Illuminating the Penumbra's Shadow

Illuminating the Penumbra's Shadow

Illuminating the Penumbra’s[1] Shadow
Shadows hide things. Such is the nature of darkness. If light is forbidden entrance, sight is rendered powerless. Much like physical objects, words have the power to cast shawdows, not darkness discerenable on the sidewalk, but darkness discernable in lies and obfuscations. This has perhaps never been more apparent than in the line of reasonings and opinions issued by American Supreme Court justices over the last 50+ years to justify and defend abortion on demand. In those shadows lurk not only lies, but death.
Over the next several paragraphs, I invite you to journey with me on a brief tour through these shadows to see how the truth of the unborn’s inherent worth has been devastingly hidden from our eyes. As we journey, I ask you not to let politics color your perspective. It doesn’t matter which president from which party appointed which justice. That may be an interesting historical question and one that concerns political parties, but the Church is not a political party. Their platforms are too small. Their missions are too myopic.
As I have written before in this newsletter:
The Church’s great hope isn’t living wages, affordable education, renewable energy, and national security (although these may be fine cultural objectives). The Church’s great goal is not electing a certain politician or president (although these may be worthy aims). The Church’s great hope is Jesus Christ and His present and coming Kingdom and we would stake our life on this great hope a thousand times before we would settle for something less.
With that in mind, we turn our attention to the darkness to which we must bring the light of the Gospel of the Kingdom.
The “right to privacy” is so pervasive today that many are surprised to learn that it is nowhere found in the Constitution, let alone being a right guaranteed by God! Imagine what evil would be committed under a general right to privacy, if the law had absolutely no domain over what people did in private! Jesus Himself told us, “Everyone who does wicked things hates the light and does not come to the light, lest his works should be exposed” (John 3:18). In other words, man hides evil in the shadows of privacy.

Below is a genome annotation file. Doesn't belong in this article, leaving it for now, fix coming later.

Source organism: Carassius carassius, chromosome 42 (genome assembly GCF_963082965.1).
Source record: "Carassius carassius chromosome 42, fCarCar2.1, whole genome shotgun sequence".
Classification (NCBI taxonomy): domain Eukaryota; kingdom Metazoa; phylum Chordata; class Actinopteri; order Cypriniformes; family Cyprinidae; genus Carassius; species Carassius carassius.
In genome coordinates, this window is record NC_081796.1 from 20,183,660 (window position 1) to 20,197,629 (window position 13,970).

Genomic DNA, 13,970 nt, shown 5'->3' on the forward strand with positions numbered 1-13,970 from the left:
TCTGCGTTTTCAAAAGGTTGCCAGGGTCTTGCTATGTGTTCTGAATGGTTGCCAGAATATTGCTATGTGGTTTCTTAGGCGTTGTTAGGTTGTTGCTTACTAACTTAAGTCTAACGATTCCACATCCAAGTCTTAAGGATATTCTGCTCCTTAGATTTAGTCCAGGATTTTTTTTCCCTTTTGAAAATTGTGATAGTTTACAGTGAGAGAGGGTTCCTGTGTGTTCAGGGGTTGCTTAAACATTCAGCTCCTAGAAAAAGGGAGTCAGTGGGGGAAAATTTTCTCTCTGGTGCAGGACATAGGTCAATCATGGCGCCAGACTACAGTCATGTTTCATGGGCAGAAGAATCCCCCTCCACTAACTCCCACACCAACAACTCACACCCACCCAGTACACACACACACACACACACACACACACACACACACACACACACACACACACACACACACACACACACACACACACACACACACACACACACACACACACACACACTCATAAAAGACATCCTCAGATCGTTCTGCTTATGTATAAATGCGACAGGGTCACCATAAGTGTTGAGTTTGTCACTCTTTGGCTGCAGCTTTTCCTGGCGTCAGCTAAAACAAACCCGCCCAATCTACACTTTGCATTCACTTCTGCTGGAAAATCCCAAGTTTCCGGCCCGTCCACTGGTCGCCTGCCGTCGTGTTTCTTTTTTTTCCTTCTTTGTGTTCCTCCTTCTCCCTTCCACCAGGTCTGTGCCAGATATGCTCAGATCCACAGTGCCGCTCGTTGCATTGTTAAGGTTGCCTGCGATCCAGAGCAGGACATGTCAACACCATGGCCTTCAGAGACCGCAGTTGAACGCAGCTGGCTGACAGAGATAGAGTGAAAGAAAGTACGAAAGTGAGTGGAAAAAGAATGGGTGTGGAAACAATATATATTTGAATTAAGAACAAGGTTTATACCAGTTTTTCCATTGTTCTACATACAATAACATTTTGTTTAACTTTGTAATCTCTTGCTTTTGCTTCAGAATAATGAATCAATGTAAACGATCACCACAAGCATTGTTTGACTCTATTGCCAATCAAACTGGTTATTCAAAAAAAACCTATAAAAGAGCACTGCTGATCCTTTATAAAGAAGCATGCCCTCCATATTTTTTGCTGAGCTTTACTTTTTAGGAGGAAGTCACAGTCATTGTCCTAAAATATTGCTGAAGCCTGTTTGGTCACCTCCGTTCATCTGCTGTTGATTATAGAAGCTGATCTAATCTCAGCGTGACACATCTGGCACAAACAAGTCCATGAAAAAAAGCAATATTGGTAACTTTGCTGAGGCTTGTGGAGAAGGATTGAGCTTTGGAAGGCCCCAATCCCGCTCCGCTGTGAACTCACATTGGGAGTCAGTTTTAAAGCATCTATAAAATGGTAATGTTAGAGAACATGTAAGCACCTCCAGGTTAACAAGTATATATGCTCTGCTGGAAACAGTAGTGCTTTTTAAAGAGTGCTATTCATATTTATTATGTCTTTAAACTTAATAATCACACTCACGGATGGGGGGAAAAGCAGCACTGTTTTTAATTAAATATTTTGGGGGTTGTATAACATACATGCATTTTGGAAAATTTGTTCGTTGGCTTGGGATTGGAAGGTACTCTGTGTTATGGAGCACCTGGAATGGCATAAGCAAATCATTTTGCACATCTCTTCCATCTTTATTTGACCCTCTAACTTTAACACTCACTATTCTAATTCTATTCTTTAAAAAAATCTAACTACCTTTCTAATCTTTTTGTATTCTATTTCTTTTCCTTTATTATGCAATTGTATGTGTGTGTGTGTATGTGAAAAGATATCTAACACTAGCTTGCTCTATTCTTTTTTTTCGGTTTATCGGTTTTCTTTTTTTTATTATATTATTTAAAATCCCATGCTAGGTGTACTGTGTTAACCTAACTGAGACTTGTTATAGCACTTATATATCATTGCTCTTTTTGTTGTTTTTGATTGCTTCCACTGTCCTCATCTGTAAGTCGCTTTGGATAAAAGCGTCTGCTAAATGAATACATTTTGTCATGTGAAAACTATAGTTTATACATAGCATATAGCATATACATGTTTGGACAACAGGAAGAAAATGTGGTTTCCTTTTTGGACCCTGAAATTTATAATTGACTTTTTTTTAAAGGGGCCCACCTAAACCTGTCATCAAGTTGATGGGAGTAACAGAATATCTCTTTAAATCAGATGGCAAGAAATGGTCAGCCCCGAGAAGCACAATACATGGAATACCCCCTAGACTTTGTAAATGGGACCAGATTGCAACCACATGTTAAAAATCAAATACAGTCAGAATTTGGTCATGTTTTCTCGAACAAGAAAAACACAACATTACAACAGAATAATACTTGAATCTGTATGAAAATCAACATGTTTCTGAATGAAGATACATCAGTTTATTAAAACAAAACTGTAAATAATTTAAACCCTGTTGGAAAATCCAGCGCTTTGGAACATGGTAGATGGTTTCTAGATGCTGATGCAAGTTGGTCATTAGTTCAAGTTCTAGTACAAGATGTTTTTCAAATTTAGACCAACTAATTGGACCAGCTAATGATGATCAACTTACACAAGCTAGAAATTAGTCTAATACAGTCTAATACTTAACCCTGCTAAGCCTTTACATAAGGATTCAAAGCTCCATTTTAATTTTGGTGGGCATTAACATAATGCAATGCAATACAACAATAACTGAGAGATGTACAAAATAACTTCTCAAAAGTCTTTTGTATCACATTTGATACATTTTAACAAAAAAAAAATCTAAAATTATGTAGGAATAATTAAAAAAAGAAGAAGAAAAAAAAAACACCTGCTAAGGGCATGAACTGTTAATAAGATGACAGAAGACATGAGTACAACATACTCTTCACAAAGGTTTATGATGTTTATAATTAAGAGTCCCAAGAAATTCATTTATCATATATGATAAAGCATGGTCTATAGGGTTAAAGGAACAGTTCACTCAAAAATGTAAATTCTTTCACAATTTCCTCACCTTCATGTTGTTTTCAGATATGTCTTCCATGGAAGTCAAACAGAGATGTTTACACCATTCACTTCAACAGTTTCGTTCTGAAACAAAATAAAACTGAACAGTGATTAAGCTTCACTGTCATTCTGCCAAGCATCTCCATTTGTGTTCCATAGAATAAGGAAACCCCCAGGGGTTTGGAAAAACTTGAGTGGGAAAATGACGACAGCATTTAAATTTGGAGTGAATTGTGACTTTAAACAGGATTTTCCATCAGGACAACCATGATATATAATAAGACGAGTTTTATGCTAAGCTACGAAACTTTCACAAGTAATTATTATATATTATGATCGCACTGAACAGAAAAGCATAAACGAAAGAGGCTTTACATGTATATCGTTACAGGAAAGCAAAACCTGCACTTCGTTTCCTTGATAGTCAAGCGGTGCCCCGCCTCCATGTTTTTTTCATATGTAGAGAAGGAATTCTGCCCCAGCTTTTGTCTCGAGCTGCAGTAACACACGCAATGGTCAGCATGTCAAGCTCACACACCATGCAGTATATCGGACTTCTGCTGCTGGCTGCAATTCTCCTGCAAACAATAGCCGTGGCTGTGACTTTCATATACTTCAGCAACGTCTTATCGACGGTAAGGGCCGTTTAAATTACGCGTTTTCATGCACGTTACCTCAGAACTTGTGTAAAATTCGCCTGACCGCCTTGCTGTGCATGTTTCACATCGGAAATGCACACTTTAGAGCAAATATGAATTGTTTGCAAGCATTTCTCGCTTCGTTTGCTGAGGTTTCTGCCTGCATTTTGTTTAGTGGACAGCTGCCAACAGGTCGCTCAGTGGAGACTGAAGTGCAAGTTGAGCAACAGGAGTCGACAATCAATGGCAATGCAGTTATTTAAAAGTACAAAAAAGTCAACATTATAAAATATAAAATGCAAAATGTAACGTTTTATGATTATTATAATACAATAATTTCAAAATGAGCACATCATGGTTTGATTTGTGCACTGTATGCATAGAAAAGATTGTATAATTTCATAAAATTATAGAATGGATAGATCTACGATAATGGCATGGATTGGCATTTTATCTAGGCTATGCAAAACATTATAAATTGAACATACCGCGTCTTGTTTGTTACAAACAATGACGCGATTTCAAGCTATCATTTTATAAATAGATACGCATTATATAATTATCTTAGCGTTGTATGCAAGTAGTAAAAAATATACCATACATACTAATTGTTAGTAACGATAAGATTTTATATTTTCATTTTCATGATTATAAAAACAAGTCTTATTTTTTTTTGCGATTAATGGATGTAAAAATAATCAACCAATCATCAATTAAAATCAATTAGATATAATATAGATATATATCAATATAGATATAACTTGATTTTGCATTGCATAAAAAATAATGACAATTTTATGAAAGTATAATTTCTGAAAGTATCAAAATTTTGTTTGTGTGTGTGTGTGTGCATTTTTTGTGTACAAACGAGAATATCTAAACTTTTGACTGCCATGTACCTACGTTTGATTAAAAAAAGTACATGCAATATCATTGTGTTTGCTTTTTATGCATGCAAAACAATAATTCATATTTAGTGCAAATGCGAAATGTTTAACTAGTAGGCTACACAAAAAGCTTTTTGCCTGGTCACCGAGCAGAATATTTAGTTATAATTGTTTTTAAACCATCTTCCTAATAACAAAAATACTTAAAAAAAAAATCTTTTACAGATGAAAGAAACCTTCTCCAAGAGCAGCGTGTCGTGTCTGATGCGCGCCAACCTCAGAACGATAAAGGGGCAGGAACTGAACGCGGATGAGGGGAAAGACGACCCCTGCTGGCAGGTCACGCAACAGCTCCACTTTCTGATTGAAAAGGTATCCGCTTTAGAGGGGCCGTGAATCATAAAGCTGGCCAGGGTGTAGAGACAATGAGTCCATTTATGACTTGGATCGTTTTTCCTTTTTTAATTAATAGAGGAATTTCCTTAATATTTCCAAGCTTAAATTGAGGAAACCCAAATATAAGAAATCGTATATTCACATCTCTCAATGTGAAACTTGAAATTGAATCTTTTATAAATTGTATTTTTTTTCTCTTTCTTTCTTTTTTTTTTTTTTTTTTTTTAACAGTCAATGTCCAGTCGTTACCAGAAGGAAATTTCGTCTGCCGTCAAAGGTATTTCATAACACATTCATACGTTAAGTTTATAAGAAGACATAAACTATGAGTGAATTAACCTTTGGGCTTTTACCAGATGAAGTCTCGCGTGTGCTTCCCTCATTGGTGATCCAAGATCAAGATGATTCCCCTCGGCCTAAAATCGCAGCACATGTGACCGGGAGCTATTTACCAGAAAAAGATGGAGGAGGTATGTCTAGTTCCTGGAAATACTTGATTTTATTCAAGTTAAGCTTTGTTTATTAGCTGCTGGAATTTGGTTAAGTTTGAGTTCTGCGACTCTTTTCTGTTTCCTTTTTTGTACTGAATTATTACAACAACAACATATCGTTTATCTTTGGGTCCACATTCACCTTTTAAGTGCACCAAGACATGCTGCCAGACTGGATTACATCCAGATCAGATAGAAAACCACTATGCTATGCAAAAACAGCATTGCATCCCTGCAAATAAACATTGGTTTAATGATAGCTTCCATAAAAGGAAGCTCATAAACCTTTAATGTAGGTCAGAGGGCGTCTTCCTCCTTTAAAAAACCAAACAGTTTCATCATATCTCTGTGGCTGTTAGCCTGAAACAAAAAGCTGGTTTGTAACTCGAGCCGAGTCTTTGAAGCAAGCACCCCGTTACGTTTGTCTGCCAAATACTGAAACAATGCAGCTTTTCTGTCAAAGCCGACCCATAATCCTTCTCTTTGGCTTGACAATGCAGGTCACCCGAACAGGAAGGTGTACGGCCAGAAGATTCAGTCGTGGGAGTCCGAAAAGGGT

So, where did the idea originate? Ultimately, it finds its origins in man’s rebellion against God, but to limit our conversation to American justices, Justice John Marshall Harlan, in his dissenting opinion to Poe v. Ullman,[2] wrote in 1961,
I believe that a statue making it a criminal offense for married couples to use contraceptives is an intolerable and unjustifiable invasion of privacy in the conduct of the most intimate concerns of an individual’s personal life.
It’s important that we read Justice Harlan’s words carefully. He’s not just arguing that the government shouldn’t prohibit contraception, he’s introducing a right to privacy that neither the Constitution nor God guarantees. And, to restate our aforementioned point, neither the Constitution nor God guarantees an absolute right to privacy because man is fallen and will use this right to conceal evil. This is precisely where abortion hides today, under a supposed absolute right to privacy
Penumbras formed by emanations
Four years later, Justice William O. Douglas embraced Justice Harlan’s rhetoric in his 1965 majority opinion for Griswold v. Connecticut, which threw out Connecticut’s law prohibiting the sale of contraceptives. Justice Douglas famously (or infamously!) wrote, “specific guarantees in the Bill of Rights have penumbras, formed by emanations from those guarantees that help give them life and substance.”
In other words, a right to privacy isn’t actually in the Constitution, but the Bill of Rights has penumbras (the partial shadow in an eclipse or the edge of a sunspot) formed by emanations (a gas made from radioactive decay) in which the right to privacy is hidden. In plain English, I can’t rule like I want unless I make up a right.
To bear or beget children
Seven years later in 1972, Justice William Brennan Jr., in his majority opinion overturning Massachusetts’ law prohibiting the sale of contraceptives, expanded privacy’s shadow:
If the right of privacy means anything, it is the right of the individual, married or single, to be free from unwarranted governmental intrusion into matters so fundamentally affecting a person as the decision whether to bear or beget a child.
Please note that this decision was solely over the sale of contraceptives, but Justice Brennan wrote that the right of privacy reached into a person’s “decision whether to bear or to beget a child.” Privacy now included the right not just to beget a child, but to decide whether to bear that child that had been begotten. The door for abortion was left ajar. Subtly and stealthily privacy’s shadow was being cast further over man’s doings.
No need to ask when life begins
With the door left ajar, it was easy for Justice Harry Blackmun in the landmark 1973 Roe v. Wade case, to find a right to abort a baby in the womb. Writing for the majority, Justice Blackmun admitted,